The first person I see is a 10-year-old boy. Emblazoned across his T-shirt is the image of an American rap star, Lil Wayne. Seriously, American pop culture must be the most predominant force on the planet, next to pollution and poverty.
As the light dawns across my hotel -- the only one on the island -- it reveals a harsh and fascinating reality: The entire place is literally crumbling. Imagine if no one had repaired anything around your home since the early 1980s.
Signs of Nauru's heyday are all over the island: rusted-out amphitheater, boarded-up neighborhoods and my broken-down hotel.
Not long ago, Nauru was one of the wealthiest nations on Earth: The phosphate mines, before they dried up, gave the nation the second-highest per-capita GDP in the world. But today, 90% of its residents are unemployed and the nation's economy sags under enormous debt. The phosphate mineral money that brought Ferraris to the island in the 1970s and '80s has dried up, leaving all those sports cars to rust. Today, most Nauruans live on about 90 to 100 Australian dollars a week.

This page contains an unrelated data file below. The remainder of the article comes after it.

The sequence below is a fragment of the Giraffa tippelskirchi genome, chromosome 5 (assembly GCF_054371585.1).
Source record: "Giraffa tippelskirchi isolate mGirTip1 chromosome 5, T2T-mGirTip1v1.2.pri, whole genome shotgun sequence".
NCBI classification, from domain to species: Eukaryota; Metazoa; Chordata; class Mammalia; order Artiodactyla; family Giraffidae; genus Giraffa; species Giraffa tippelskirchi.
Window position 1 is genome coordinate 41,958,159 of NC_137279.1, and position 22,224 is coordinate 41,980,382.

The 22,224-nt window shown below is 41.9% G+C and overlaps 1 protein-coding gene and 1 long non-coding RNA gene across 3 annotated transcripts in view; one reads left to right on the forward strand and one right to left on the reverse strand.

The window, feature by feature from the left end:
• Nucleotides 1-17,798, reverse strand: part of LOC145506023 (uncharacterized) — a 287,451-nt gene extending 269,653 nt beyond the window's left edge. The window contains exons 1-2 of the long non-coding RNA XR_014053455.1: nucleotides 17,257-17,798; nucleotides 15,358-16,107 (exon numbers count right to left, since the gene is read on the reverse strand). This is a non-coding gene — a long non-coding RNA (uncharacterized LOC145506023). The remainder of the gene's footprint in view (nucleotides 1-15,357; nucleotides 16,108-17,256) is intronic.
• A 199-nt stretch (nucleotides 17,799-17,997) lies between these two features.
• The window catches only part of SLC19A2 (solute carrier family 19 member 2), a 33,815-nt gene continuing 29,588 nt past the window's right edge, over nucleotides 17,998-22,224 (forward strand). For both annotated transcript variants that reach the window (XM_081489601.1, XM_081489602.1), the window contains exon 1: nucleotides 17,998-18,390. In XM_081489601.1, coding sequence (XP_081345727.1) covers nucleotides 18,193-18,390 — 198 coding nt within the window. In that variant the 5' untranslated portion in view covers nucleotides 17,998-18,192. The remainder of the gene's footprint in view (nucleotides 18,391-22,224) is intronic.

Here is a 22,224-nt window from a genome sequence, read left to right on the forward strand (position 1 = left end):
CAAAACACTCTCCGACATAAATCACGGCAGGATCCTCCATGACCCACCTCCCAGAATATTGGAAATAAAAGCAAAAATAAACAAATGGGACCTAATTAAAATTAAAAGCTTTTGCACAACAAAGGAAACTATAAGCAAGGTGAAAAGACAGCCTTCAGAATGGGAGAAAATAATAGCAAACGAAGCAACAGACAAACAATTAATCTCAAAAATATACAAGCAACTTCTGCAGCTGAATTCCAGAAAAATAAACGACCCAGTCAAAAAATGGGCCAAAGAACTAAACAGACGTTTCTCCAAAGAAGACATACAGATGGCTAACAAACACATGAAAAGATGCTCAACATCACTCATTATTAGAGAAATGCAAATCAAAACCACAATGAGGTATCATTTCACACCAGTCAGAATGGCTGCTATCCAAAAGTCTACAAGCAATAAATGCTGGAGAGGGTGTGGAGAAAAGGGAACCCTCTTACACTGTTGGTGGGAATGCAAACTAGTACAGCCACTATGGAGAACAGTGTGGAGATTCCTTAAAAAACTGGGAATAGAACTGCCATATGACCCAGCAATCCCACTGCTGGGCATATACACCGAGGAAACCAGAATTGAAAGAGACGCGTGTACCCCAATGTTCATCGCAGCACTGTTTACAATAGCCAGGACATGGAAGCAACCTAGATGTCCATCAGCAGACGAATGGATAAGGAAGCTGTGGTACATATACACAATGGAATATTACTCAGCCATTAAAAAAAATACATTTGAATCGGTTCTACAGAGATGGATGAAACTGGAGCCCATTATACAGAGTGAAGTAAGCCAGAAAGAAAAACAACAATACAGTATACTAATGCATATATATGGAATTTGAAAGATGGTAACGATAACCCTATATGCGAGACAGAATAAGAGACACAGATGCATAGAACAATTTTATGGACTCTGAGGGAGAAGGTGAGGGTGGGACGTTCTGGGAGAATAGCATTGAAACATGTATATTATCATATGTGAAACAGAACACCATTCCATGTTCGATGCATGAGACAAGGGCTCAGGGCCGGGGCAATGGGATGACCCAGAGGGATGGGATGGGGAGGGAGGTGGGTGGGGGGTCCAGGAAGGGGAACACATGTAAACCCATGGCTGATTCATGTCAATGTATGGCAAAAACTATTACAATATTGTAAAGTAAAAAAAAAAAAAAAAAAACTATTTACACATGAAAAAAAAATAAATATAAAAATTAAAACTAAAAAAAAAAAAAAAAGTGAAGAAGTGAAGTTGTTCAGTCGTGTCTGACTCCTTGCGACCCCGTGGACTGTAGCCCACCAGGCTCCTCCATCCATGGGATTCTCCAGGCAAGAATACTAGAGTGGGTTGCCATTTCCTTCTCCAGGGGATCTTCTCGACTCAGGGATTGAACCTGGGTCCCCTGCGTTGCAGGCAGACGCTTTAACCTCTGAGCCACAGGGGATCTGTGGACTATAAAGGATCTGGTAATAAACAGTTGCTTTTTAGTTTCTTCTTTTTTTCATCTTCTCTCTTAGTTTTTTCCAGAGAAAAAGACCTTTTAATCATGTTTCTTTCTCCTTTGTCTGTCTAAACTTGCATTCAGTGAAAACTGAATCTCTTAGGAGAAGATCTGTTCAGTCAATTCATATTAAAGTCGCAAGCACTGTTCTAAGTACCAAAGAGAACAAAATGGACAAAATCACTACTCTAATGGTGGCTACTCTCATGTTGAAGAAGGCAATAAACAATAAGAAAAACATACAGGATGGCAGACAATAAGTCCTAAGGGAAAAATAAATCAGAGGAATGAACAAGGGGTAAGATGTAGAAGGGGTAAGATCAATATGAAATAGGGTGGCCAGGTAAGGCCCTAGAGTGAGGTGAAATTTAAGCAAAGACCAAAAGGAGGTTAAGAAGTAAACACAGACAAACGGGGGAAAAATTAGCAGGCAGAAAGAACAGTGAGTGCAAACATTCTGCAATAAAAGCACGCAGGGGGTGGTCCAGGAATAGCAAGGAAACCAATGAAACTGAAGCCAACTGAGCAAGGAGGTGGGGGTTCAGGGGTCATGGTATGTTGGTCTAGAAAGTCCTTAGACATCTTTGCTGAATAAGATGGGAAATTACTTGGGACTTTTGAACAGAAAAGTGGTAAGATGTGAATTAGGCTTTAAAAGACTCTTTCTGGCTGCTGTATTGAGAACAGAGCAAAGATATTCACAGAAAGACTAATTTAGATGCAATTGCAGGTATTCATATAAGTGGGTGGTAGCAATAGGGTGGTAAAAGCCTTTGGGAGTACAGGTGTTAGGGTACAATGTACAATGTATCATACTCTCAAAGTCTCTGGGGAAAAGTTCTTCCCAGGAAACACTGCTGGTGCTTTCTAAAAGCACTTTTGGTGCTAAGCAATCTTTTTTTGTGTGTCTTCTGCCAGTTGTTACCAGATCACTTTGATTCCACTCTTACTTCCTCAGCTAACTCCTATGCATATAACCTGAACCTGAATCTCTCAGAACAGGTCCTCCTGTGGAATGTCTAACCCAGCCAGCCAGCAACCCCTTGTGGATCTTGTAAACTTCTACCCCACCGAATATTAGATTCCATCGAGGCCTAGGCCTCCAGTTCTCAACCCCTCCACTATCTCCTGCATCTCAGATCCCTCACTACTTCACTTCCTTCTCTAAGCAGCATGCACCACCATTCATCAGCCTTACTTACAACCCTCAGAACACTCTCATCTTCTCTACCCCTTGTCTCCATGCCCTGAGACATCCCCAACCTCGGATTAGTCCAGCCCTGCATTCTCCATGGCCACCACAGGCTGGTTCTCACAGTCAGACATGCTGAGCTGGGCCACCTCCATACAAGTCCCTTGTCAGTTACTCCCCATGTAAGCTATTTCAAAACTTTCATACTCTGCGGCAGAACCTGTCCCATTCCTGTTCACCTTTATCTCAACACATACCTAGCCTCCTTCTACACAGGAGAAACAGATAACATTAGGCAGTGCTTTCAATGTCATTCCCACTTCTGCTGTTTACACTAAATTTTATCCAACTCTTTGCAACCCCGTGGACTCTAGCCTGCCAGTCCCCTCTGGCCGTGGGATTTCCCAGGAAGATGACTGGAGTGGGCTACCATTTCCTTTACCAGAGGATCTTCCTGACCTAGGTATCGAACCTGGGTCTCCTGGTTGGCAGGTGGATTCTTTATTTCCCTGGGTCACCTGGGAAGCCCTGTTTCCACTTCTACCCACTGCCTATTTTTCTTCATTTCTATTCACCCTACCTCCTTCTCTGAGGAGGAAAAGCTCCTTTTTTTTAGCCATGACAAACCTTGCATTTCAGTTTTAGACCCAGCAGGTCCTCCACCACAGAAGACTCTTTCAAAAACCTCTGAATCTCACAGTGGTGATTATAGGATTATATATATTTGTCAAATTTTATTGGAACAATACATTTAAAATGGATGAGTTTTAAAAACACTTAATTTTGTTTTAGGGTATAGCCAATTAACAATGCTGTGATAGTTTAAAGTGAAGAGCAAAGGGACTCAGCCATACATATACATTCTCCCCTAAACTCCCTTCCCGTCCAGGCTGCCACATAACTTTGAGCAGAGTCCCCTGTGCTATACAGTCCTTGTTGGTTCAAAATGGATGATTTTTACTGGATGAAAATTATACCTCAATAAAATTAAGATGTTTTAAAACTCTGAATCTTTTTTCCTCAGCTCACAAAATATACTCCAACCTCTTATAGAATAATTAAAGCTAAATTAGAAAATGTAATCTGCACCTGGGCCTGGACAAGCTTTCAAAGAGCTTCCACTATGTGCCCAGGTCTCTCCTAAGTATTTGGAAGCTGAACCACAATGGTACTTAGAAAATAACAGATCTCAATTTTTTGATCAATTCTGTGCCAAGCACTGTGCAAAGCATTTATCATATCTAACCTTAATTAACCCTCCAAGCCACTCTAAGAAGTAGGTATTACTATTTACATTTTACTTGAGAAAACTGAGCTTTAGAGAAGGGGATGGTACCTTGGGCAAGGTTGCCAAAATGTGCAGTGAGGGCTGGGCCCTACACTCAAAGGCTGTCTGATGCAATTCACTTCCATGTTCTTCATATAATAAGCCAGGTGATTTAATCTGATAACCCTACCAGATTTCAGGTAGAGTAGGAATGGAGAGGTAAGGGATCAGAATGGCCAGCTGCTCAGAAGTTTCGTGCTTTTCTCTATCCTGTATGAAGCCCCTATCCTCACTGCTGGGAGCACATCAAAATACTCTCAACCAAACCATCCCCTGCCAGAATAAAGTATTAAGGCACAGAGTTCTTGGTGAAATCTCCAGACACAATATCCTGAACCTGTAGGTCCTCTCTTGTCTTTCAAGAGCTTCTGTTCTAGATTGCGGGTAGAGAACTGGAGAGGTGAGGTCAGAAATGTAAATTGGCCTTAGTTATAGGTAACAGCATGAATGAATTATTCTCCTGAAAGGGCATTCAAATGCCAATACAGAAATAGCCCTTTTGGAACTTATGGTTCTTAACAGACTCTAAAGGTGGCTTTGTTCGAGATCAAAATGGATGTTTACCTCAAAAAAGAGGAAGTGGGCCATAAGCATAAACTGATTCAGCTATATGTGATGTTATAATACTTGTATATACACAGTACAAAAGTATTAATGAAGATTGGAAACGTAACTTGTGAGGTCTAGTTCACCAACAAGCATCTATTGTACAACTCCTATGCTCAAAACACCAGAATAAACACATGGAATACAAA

Not for all the money in the world
There are no taxis in this country, not a one. So I decide to take transportation matters into my own hands.
I approach four large men standing in front of a doorway with a hand-painted sign that reads "security." Dark brown hair and eyes, with beautiful cinnamon-brown skin, they're the size of Mötley Crüe bodyguards (if their bodyguards never hit a gym).
"OK, guys, check it out. I need a car and a driver," I say. Blank faces. "I will pay one of you really good money to drive me around the island and answer some questions so I can film."
"Crazy good money!"